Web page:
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April 23, 2024

India Divided: MPC Members Varma, Goyal Disagree on Timing of Rate Cuts to Fuel Growth

India’s monetary policy committee (MPC) is facing a crucial decision regarding interest rates as the nation aims to propel its economy towards its potential growth. Interviews with two external members, Ashima Goyal and Jayanth Varma, reveal a division within the committee regarding the timing of rate cuts.

Goyal, one of the three external members on the six-member MPC, emphasizes the need for rate cuts to boost growth. She stresses that India is in a “catch-up growth phase,” where increasing growth is essential for job creation, stimulating investment, and fostering economic development. Goyal suggests that as long as inflation remains within the tolerance band and approaches the target, the economy has room to grow at higher rates.

However, despite acknowledging the need for higher growth, Goyal advocates for maintaining stability due to robust economic growth, currently estimated at 7.6% for 2023/24, and uncertainties on the inflation front. The MPC recently kept the lending rate steady at 6.5% for the seventh consecutive meeting, indicating a preference for stability. Goyal believes that stability is crucial, especially given the frequent supply-side shocks that could impact the inflation trajectory.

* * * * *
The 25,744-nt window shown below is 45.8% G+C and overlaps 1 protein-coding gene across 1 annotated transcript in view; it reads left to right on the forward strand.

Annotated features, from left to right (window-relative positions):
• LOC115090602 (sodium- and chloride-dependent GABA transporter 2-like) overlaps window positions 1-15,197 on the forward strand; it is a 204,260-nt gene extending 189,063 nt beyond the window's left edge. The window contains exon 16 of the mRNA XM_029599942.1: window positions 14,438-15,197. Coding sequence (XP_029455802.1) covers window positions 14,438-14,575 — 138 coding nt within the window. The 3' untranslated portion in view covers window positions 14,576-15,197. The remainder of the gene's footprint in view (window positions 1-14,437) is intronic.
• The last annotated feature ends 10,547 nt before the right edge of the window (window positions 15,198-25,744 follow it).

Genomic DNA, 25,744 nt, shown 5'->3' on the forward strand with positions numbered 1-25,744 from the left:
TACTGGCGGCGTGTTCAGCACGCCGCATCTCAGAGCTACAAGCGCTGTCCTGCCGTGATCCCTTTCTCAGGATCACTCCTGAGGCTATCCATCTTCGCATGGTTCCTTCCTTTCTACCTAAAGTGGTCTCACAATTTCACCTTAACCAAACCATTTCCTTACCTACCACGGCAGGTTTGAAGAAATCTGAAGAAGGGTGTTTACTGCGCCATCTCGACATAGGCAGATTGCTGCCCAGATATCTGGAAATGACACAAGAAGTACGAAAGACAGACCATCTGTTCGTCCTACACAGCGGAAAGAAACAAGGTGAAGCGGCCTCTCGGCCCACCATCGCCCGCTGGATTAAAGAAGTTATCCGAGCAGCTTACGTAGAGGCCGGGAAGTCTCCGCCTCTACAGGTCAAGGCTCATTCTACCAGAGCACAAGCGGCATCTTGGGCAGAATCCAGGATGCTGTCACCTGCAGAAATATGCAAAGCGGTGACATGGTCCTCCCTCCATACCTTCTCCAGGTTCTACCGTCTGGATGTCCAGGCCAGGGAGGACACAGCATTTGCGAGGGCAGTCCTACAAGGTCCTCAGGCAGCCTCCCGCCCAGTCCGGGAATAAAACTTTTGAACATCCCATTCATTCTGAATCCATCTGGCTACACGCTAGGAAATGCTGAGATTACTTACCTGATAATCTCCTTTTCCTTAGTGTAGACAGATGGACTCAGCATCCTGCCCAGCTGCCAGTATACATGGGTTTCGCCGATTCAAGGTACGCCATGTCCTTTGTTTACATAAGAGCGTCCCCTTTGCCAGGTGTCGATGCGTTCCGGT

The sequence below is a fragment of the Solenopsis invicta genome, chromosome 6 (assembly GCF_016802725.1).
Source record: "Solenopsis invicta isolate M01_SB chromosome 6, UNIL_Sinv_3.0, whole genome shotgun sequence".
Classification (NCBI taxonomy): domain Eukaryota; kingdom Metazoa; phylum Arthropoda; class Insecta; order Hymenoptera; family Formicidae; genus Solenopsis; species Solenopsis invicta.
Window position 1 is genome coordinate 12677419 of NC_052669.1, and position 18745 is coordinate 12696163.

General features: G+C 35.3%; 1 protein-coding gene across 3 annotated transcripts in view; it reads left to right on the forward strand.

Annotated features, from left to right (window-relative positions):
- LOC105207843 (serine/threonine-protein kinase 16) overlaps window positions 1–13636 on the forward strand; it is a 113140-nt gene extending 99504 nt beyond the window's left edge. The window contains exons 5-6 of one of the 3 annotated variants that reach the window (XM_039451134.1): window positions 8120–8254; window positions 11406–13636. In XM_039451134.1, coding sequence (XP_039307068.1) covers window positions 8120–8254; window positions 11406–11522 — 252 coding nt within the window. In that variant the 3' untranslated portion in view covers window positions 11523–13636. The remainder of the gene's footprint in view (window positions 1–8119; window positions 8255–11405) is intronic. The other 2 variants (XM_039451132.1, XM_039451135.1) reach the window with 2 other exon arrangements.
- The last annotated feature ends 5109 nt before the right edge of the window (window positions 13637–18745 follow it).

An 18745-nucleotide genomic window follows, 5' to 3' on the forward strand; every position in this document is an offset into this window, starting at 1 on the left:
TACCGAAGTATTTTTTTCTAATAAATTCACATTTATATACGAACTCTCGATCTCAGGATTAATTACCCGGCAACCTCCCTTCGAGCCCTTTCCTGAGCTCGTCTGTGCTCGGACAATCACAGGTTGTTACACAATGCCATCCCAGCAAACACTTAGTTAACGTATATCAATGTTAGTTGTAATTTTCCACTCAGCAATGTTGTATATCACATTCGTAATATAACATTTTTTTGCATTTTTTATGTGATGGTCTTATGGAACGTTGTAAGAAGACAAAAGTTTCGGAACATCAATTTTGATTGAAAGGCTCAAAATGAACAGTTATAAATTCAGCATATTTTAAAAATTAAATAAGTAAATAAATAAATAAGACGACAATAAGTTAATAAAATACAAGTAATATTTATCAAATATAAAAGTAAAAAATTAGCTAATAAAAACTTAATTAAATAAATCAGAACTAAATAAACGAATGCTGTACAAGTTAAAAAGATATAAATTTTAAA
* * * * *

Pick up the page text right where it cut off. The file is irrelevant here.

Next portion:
On the other hand, Jayanth Varma, another external MPC member, stands in favor of rate cuts. He argues that cutting interest rates is essential to prevent rising real rates when growth is slowing down. Varma emphasizes that high real rates could impede private sector capital investment, which is vital for economic growth, especially in an environment of fiscal consolidation.

Despite concerns about maintaining a contractionary monetary policy to keep the real neutral rate above 1%, Goyal is cautious about repeating the overheated capex cycle experienced in the 2000s. She highlights the importance of a slow and sustainable investment cycle to avoid excessive borrowing and defaults.

Varma, however, believes that a growth slowdown is already anticipated, with projected growth for 2024/25 at 7%. He emphasizes the need to balance growth and inflation, suggesting that monetary policy should be calibrated to achieve the inflation target with minimal sacrifice to growth.

The disagreement within the MPC reflects the complexity of India’s economic landscape. While there is consensus on the need for growth, differing opinions emerge on the appropriate monetary policy stance. The challenge lies in finding the right balance between stimulating growth and maintaining economic stability amidst inflationary pressures and uncertainties.

As India navigates its path towards economic recovery and sustainable growth, the decisions made by the MPC will play a crucial role in shaping the country’s future trajectory. Whether rate cuts will be implemented to fuel growth or stability will be prioritized to mitigate inflation risks remains a contentious issue that requires careful consideration.

Jhumpa Lahiri

Jhumpa Lahiri

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